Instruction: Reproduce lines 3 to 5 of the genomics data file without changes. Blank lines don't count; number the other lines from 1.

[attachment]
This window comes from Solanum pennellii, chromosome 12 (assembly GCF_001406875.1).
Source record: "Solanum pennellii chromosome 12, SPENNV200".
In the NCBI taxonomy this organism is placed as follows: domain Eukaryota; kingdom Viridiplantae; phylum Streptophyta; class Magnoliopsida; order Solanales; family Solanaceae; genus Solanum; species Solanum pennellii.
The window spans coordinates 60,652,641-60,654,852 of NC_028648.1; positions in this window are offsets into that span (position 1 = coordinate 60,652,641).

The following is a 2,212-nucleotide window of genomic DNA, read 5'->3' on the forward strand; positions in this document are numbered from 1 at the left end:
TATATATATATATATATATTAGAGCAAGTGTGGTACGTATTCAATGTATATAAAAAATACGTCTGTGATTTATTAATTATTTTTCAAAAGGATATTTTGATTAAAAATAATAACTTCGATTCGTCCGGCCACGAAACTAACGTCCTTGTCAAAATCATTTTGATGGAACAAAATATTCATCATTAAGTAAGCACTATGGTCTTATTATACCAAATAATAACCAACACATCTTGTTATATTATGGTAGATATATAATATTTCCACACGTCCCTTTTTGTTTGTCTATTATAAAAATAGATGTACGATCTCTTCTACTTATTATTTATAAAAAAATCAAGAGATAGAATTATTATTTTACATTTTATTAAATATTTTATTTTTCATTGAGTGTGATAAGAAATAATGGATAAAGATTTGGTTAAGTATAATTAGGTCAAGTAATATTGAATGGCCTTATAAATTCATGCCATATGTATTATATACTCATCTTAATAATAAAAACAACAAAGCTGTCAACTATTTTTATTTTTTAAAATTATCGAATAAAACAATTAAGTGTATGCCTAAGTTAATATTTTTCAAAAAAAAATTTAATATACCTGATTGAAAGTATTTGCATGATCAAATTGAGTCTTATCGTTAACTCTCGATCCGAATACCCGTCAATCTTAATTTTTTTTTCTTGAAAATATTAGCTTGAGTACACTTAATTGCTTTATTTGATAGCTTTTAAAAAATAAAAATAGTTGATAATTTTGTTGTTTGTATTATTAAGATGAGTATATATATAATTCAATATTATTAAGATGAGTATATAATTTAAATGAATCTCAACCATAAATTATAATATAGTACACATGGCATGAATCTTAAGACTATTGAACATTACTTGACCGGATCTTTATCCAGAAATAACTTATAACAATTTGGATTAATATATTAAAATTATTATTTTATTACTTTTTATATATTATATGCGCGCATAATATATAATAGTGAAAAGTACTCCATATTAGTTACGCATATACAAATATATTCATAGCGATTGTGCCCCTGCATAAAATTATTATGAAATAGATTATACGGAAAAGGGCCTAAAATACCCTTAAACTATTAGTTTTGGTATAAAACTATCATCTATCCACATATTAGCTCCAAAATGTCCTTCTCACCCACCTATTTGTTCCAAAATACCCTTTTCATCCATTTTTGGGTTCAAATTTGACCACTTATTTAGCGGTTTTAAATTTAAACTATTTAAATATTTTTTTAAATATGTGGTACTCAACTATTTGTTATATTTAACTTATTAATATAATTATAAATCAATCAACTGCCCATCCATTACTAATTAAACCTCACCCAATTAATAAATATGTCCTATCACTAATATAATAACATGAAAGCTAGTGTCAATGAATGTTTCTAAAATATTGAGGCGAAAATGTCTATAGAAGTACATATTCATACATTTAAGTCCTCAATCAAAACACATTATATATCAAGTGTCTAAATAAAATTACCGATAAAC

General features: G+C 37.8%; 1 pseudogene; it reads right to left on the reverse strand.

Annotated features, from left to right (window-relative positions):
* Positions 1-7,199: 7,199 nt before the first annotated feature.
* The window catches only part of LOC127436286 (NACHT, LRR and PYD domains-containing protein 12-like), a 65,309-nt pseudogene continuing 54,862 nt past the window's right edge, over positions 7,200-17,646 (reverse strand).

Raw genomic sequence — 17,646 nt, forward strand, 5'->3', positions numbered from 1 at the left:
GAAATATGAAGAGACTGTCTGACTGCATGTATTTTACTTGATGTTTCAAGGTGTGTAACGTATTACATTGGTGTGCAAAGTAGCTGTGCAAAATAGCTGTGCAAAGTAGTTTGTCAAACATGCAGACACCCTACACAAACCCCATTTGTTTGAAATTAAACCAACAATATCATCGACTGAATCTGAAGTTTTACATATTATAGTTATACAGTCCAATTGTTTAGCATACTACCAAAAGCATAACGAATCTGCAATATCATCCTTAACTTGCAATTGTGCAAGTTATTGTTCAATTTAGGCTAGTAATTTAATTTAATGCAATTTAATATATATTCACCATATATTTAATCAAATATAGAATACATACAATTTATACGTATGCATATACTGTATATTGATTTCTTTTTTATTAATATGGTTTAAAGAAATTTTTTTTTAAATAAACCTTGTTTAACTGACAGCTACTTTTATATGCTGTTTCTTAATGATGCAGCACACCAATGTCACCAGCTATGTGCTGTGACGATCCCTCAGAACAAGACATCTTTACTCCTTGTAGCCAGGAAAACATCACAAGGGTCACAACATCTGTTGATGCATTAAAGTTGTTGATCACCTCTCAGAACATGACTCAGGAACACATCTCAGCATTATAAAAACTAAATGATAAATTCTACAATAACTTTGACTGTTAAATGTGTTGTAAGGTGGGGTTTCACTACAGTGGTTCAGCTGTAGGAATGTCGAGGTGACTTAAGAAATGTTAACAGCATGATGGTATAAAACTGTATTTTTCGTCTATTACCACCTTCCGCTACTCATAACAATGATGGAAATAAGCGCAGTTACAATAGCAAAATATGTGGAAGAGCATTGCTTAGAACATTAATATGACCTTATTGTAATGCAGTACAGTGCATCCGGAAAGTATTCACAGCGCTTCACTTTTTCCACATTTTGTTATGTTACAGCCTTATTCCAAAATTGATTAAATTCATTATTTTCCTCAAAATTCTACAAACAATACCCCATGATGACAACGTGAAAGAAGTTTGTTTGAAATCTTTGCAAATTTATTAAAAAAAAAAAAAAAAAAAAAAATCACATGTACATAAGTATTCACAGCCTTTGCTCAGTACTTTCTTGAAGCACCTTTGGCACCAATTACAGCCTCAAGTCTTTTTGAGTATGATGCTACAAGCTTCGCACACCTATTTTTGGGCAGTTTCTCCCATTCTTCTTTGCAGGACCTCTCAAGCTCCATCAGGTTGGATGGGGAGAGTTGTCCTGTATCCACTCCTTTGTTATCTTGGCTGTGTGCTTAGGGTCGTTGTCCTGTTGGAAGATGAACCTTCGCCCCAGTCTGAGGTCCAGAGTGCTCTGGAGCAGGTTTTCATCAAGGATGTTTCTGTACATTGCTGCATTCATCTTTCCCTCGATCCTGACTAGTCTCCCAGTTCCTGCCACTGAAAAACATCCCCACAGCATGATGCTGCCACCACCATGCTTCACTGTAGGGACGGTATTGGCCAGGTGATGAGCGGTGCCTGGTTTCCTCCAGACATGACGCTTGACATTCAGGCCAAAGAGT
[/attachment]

In the NCBI taxonomy this organism is placed as follows: domain Eukaryota; kingdom Viridiplantae; phylum Streptophyta; class Magnoliopsida; order Solanales; family Solanaceae; genus Solanum; species Solanum pennellii.
The window spans coordinates 60,652,641-60,654,852 of NC_028648.1; positions in this window are offsets into that span (position 1 = coordinate 60,652,641).

The following is a 2,212-nucleotide window of genomic DNA, read 5'->3' on the forward strand; positions in this document are numbered from 1 at the left end: